Although pretrained Transformers such as BERT achieve high accuracy on in-distribution examples, do they generalize to new distributions? We systematically measure out-of-distribution (OOD) generalization for various NLP tasks by constructing a new robustness benchmark with realistic distribution shifts. We measure the generalization of previous models including bag-of-words models, ConvNets, and LSTMs, and we show that pretrained Transformers' performance declines are substantially smaller. Pretrained transformers are also more effective at detecting anomalous or OOD examples, while many previous models are frequently worse than chance. We examine which factors affect robustness, finding that larger models are not necessarily more robust, distillation can be harmful, and more diverse pretraining data can enhance robustness. Finally, we show where future work can improve OOD robustness.
Since hardware resources are limited, the objective of training deep learning models is typically to maximize accuracy subject to the time and memory constraints of training and inference. We study the impact of model size in this setting, focusing on Transformer models for NLP tasks that are limited by compute: self-supervised pretraining and high-resource machine translation. We first show that even though smaller Transformer models execute faster per iteration, wider and deeper models converge in significantly fewer steps. Moreover, this acceleration in convergence typically outpaces the additional computational overhead of using larger models. Therefore, the most compute-efficient training strategy is to counterintuitively train extremely large models but stop after a small number of iterations. This leads to an apparent trade-off between the training efficiency of large Transformer models and the inference efficiency of small Transformer models. However, we show that large models are more robust to compression techniques such as quantization and pruning than small models. Consequently, one can get the best of both worlds: heavily compressed, large models achieve higher accuracy than lightly compressed, small models.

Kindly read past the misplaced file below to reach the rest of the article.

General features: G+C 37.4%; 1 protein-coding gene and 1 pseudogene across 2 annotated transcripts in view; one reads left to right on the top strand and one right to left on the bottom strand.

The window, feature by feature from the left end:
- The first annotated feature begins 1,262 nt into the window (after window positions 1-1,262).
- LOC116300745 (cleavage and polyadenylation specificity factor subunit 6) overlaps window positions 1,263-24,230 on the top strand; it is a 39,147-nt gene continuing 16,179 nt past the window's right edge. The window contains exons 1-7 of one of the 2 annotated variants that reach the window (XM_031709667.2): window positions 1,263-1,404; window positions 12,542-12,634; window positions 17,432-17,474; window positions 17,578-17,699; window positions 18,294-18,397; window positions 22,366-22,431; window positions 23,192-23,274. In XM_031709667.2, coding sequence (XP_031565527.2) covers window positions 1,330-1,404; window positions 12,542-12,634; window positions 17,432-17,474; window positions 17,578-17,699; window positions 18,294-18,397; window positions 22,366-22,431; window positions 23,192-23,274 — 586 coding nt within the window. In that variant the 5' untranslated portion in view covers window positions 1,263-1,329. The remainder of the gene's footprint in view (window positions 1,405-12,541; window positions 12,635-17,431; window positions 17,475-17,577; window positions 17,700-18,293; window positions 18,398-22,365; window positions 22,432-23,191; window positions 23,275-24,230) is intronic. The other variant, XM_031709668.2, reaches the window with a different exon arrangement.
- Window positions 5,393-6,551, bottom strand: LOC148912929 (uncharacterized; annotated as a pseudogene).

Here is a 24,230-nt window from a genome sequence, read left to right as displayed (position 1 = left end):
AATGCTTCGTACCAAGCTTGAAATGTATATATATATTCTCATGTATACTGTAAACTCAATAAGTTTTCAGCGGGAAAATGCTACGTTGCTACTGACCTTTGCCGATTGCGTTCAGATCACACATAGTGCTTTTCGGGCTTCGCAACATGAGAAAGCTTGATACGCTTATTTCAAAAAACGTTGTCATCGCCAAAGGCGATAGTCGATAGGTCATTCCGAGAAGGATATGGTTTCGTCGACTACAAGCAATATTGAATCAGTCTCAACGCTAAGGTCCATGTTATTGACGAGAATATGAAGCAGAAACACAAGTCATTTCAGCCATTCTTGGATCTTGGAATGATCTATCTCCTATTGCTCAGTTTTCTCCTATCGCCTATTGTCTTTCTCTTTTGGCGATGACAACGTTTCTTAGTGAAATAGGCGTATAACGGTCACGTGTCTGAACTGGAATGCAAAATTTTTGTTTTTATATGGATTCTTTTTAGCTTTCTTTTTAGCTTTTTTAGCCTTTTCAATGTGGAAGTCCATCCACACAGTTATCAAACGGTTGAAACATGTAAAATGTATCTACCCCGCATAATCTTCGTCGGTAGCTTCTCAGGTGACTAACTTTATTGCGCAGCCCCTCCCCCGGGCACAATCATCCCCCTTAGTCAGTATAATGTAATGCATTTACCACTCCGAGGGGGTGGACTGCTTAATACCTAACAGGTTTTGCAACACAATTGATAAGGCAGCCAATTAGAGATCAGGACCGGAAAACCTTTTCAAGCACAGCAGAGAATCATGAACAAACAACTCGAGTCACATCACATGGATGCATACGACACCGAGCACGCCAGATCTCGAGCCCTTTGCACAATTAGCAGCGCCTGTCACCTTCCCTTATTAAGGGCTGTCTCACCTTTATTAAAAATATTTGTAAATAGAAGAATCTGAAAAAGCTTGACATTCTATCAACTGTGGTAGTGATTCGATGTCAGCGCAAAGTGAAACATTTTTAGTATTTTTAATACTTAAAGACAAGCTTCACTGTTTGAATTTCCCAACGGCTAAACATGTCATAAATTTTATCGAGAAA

Recent work pre-training Transformers with self-supervised objectives on large text corpora has shown great success when fine-tuned on downstream NLP tasks including text summarization. However, pre-training objectives tailored for abstractive text summarization have not been explored. Furthermore there is a lack of systematic evaluation across diverse domains. In this work, we propose pre-training large Transformer-based encoder-decoder models on massive text corpora with a new self-supervised objective. In PEGASUS, important sentences are removed/masked from an input document and are generated together as one output sequence from the remaining sentences, similar to an extractive summary. We evaluated our best PEGASUS model on 12 downstream summarization tasks spanning news, science, stories, instructions, emails, patents, and legislative bills. Experiments demonstrate it achieves state-of-the-art performance on all 12 downstream datasets measured by ROUGE scores. Our model also shows surprising performance on low-resource summarization, surpassing previous state-of-the-art results on 6 datasets with only 1000 examples. Finally we validated our results using human evaluation and show that our model summaries achieve human performance on multiple datasets.
Language model based pre-trained models such as BERT have provided significant gains across different NLP tasks. In this paper, we study different types of pre-trained transformer based models such as auto-regressive models (GPT-2), auto-encoder models (BERT), and seq2seq models (BART) for conditional data augmentation. We show that prepending the class labels to text sequences provides a simple yet effective way to condition the pre-trained models for data augmentation. On three classification benchmarks, pre-trained Seq2Seq model outperforms other models. Further, we explore how different pre-trained model based data augmentation differs in-terms of data diversity, and how well such methods preserve the class-label information.